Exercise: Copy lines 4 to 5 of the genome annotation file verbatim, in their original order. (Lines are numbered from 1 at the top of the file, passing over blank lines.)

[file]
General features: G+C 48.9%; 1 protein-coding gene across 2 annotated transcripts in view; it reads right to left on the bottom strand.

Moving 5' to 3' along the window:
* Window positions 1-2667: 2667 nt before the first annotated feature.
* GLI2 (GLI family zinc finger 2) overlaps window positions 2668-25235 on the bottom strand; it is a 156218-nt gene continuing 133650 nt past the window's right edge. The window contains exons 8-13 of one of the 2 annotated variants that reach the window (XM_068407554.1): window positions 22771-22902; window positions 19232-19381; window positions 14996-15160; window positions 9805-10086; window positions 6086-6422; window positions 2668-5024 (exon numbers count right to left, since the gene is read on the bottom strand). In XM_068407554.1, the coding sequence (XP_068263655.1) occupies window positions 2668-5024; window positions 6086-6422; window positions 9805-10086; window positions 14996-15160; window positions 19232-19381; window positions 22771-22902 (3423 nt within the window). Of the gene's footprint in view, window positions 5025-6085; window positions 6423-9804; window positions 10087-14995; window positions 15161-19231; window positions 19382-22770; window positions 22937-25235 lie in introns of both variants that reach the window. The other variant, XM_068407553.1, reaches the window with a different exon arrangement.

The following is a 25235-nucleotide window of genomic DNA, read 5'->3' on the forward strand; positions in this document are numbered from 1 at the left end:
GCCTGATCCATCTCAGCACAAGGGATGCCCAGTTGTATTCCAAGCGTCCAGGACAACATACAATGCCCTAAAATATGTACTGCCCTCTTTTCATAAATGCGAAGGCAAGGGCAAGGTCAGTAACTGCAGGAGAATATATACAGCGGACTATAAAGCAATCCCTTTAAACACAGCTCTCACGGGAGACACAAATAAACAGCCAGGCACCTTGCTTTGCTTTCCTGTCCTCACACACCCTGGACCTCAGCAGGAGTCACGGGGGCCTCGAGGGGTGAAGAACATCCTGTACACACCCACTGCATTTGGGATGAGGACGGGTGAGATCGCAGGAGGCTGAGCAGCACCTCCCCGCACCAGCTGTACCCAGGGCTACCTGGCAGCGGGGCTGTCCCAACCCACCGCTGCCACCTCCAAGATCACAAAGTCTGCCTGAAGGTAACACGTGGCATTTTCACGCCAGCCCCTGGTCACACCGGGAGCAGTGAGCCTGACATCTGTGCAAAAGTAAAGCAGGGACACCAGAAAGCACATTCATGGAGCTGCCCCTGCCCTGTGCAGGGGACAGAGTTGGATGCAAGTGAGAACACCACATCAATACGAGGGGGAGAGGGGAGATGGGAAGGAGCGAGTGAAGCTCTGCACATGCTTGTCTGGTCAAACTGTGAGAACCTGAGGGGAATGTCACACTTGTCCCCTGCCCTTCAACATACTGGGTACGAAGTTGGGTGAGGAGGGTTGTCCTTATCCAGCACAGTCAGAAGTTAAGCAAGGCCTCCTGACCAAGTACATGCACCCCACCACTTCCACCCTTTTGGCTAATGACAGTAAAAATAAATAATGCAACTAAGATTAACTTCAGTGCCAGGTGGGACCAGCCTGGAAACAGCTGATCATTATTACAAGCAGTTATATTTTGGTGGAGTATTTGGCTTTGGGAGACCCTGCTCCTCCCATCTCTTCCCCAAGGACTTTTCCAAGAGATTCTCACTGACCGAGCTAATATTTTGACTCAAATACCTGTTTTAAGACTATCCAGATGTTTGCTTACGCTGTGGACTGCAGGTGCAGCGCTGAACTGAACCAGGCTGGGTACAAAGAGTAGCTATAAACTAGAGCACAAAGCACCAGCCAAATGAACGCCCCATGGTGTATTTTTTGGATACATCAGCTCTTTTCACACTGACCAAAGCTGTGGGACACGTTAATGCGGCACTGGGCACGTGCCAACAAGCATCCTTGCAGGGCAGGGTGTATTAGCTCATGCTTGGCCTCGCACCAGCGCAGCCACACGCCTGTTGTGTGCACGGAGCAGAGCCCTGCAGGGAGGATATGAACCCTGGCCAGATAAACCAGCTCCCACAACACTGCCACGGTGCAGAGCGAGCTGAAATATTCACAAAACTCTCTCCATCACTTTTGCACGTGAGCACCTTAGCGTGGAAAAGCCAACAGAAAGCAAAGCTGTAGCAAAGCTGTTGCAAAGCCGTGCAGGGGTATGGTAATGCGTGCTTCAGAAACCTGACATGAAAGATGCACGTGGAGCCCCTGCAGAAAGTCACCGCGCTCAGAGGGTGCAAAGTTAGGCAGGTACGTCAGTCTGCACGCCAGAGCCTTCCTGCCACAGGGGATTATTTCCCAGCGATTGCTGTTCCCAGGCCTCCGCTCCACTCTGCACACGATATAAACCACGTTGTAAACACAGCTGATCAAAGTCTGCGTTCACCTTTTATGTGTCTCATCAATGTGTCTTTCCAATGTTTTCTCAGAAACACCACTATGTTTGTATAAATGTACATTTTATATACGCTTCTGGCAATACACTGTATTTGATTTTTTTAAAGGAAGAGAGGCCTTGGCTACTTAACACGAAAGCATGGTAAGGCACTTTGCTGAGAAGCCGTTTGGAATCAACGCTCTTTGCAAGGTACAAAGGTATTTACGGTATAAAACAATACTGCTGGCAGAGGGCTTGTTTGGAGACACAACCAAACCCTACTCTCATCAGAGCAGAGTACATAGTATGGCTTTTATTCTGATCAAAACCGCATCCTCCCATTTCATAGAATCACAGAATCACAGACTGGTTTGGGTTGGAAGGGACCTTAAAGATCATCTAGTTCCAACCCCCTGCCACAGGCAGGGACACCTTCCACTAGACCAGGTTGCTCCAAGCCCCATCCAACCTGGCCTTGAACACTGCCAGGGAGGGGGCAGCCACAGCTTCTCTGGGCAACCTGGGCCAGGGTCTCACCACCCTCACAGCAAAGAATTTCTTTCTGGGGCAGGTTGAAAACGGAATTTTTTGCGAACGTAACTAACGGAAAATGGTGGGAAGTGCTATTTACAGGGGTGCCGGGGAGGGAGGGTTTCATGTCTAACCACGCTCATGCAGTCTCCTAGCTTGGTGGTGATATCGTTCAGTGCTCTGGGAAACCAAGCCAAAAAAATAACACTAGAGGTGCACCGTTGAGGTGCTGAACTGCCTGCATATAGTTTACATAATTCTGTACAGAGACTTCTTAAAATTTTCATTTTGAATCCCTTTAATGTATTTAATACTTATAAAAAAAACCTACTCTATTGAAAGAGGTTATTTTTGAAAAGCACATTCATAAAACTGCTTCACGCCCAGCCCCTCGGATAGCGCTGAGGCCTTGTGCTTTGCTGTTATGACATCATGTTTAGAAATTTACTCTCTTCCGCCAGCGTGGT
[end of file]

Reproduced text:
* GLI2 (GLI family zinc finger 2) overlaps window positions 2668-25235 on the bottom strand; it is a 156218-nt gene continuing 133650 nt past the window's right edge. The window contains exons 8-13 of one of the 2 annotated variants that reach the window (XM_068407554.1): window positions 22771-22902; window positions 19232-19381; window positions 14996-15160; window positions 9805-10086; window positions 6086-6422; window positions 2668-5024 (exon numbers count right to left, since the gene is read on the bottom strand). In XM_068407554.1, the coding sequence (XP_068263655.1) occupies window positions 2668-5024; window positions 6086-6422; window positions 9805-10086; window positions 14996-15160; window positions 19232-19381; window positions 22771-22902 (3423 nt within the window). Of the gene's footprint in view, window positions 5025-6085; window positions 6423-9804; window positions 10087-14995; window positions 15161-19231; window positions 19382-22770; window positions 22937-25235 lie in introns of both variants that reach the window. The other variant, XM_068407553.1, reaches the window with a different exon arrangement.

The following is a 25235-nucleotide window of genomic DNA, read 5'->3' on the forward strand; positions in this document are numbered from 1 at the left end: